Religion is an interesting and versatile concept, and despite its multiplicity and various interpretations, it should not legitimize treating others with prejudice. Unfortunately, this is the case in Yemen. Judging and abusing others due to their affiliation or adherence to a certain religion or sect has alarmingly become the norm; in spite of the fact that freedom of religion is a right that should be protected by the constitution and law. According to the Yemeni constitution, Islam is the main religion in Yemen. Nonetheless, there is quite a number of other religions which are practiced by scattered minorities, such as Judaism, Christianity and Bahaism.
The Bahai faith is a religion that has been practiced discreetly in Yemen by a very small fraction of the population. It has reached the Yemeni shores in the nineteenth century and continued to cautiously prosper among its followers. However, the presence of that minority was only really felt recently when they started campaigns and initiatives to free fellow Bahais from persecution in the Yemeni society in various areas by both the public and those in power.
I was once interviewing a friend for my thesis when I heard what she has to endure because she is a Bahai. I was shocked at the discrimination that can be exercised against fellow Yemenis. My friend is a very active member of society, eager to make a difference in Yemen and the world. She was a member of a non-governmental organization that aimed to improve the livelihood of the youth and equip them with the right tools to advance their future; a skill vital for our young people. They had many community activities to empower the youth and actually made a difference in the lives of these adolescents.
Sadly, when the war broke out, it was only a matter of time before their efforts were shattered. It started in the form of threats demanding that the Bahai activists stop their undertakings. These threats were ignored, and so in 2016, a militia broke into their workshop and arrested everyone. My friend was interrogated in a bedroom, a deliberate intimidation tactic utilized especially against women. She was told that if she wanted to be released, she needed to sign a document stating that she would never pursue such activities again. She refused, so they threatened her family, who ended up signing the document on her behalf.
In Yemeni society, custom dictates that a woman must be treated with respect and should not be harmed in any way. However, this comes with a condition: she must follow social norms and rules and be, more or less, invisible in society. By interrogating the activist in a bedroom, the militia showed its power, instilling fear in her because of her vulnerability to violence and all the implications of the setting. Fear is a powerful tool, especially at a time of conflict.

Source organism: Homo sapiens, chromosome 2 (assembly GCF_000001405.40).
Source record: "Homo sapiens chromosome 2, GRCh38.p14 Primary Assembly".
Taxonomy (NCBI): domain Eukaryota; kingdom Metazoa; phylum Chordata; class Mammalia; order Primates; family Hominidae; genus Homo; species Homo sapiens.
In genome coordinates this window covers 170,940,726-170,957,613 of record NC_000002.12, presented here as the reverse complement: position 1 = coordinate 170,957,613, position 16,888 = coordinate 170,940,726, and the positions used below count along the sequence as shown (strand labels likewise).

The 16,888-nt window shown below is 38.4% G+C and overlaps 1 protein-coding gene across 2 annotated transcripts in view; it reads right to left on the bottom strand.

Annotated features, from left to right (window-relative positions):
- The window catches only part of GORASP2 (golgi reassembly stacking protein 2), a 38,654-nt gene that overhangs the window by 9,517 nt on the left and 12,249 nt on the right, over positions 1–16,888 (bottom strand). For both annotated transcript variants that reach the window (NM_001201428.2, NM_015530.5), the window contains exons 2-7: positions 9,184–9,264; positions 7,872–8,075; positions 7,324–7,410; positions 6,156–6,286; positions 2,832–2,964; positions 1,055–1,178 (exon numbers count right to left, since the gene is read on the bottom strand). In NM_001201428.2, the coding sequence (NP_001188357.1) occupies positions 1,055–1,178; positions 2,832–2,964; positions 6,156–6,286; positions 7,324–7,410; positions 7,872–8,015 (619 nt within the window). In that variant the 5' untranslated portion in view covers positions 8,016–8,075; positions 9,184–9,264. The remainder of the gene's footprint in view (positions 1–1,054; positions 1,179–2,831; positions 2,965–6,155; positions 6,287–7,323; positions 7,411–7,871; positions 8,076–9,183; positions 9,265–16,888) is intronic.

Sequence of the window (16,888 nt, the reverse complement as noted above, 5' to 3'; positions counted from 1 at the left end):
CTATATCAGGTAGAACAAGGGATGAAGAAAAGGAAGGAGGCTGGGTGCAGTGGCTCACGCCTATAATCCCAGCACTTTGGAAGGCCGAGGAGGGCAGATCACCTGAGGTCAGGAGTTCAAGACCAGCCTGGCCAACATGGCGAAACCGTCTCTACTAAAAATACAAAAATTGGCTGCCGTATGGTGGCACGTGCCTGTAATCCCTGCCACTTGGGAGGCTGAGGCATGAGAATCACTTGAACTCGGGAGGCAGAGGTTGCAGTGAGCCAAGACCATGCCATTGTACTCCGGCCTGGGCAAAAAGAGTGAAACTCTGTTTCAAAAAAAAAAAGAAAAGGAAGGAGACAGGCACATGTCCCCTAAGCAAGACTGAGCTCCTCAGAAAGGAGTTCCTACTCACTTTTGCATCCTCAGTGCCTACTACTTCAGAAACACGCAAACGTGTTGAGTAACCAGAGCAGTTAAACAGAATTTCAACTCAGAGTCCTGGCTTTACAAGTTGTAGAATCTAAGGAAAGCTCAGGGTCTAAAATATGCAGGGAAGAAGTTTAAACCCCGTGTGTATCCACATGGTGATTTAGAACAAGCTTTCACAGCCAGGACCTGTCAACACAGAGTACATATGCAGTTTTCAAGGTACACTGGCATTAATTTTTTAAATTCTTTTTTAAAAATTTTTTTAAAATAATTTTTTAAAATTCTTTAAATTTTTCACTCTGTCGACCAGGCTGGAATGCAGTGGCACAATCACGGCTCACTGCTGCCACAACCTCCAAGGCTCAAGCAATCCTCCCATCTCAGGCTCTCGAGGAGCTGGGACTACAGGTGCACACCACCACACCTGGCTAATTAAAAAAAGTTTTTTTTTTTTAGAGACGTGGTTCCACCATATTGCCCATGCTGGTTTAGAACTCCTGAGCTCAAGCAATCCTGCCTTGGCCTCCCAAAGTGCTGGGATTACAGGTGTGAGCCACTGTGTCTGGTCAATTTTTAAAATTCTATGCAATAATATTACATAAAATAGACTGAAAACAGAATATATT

Moreover, being a member of the minority that follows the Bahai faith in Yemen influenced how she was treated. In normal circumstances, her faith would not have anything to do with how she was perceived or approached, yet this has been the case in Yemen for quite a while now for various social and political reasons. What you believe may sometimes determine your survival and prosperity. In short, being religiously affiliated with those in power can ultimately benefit you. Minority religions and sects are unlikely to escape being persecuted and abused.
Yemen is made up of various beliefs and religions which has contributed to its cultural richness which must be preserved by all means. Alas, it is far from the reality in Yemen. As we grew up, we were conditioned to believe that ‘the other’ is wrong, and in some cases, it is acceptable to abuse ‘the other’. And so, when Bahais started to make themselves known in society and wanted to integrate, there was a negative reaction that turned into a vigorous attack on the ‘non-believers’, as they were called.
Religious minorities in Yemen are approached politically to a great degree and mixing religion and politics has proven to be unwise and fundamentally constraining for the state and its subjects. Nevertheless, we find ourselves ruled and mobilized by the interpretations of a handful of so-called leaders and scholars who only inflame the emotions of the public through religion. Every day we hear stories of detention and kidnapping because people are practicing their right to freedom of religion. It is worth pondering the thought that someday it could be any one of us on the receiving end.
My friend’s story is but one example of the persecution of minorities in Yemen because of their beliefs. It is truly shocking what antipathy to certain religions can do to a society. It is even worse when it is practiced by those who are subjected to it. Islamophobia is a widespread phenomenon and millions around the world suffer from it, yet it is best practiced by some so-called Muslims who know nothing about tolerance.
Religious intolerance is not a new concept in Yemeni society, but what is disturbing is that it is becoming a legitimized norm. When it comes to tolerance, there is no need for foreign intervention. It is a humane and spontaneous act. Religious freedom is a natural and individual right that every person should enjoy. As Yemenis, we are in dire need of tolerance amongst ourselves. If we cannot live in peace with one another, how do we expect others to accept and tolerate us?
Sarah Jamal is an animal welfare advocate who currently resides in Nairobi, Kenya. She has a Master’s degree in International Relations from the United States International University – Africa in Nairobi. She recently started working on various initiatives to improve the lives of feral animals in both Kenya and Yemen. She believes in the right to freedom and coexistence for all forms of life.
العربية (Arabic) : هذا المنشور متوفر أيضا باللغة